One of the park areas in the Beirut River Project

The 10-year plan to turn the 8.5km of Beirut’s ‘river’ into a conservation area containing parks, nature reserves, bike-paths, sports facilities, cafes and verdant boulevards is ambitious, but Mr Skaff believes all parties and peoples will benefit from better use of what is for most of the year a dumping ground.

Green space with the view of Emile Lahoud highway

Real estate space will be sold either side of the river’s length, allowing developers to build in an environmentally responsible way, as well as generating the initial capital to make this an entirely privately funded project.

Around 600,000 people live in the areas surrounding the river from Hazmieh to Qarantina, and Skaff hopes to build a high-speed electric train to take commuters along the project’s span.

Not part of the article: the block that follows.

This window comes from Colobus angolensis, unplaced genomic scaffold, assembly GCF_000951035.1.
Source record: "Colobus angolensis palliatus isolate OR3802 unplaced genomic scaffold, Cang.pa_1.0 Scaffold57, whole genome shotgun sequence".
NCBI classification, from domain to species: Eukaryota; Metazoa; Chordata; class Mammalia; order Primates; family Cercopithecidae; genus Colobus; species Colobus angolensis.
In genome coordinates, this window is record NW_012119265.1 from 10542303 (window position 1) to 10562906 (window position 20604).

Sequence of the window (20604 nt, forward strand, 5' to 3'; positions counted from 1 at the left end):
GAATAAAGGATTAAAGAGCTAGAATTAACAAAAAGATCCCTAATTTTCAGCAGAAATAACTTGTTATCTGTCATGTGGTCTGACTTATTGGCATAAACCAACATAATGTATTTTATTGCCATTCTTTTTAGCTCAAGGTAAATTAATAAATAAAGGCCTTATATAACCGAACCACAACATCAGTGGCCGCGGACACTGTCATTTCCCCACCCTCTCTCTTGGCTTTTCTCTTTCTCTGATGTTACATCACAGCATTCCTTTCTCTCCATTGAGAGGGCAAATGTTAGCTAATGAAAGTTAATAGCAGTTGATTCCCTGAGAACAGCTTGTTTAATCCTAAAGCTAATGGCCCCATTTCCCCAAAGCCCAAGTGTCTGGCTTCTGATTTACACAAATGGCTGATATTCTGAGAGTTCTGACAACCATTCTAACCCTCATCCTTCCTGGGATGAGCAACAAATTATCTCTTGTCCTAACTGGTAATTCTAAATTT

I am not so naive as to suggest this project is close to becoming a reality. If nothing else, it spans seven municipalities, so getting each to agree to give up land which they themselves own might by tricky, to say the least.

The seven municipalities the project will span

Skaff has been lobbying lawmakers and plans to get people on the ground enthusiastic and passionate about the project, forcing real decision makers into a pincer movement of acceptance. Even if money talks in construction, they will find the privately funded project profitable. I can’t see any insurmountable objections to what could become a green haven in grey Beirut.

Seven months, seven photos

Today I am marking, as well as the end of an eventful 2009, seven months in Beirut. I have reported on many interesting and important issues, from Hashish clearing in the Bekaa Valley to interviewing trauma surgeons in Haifa Hospital, Burj al-Barajneh.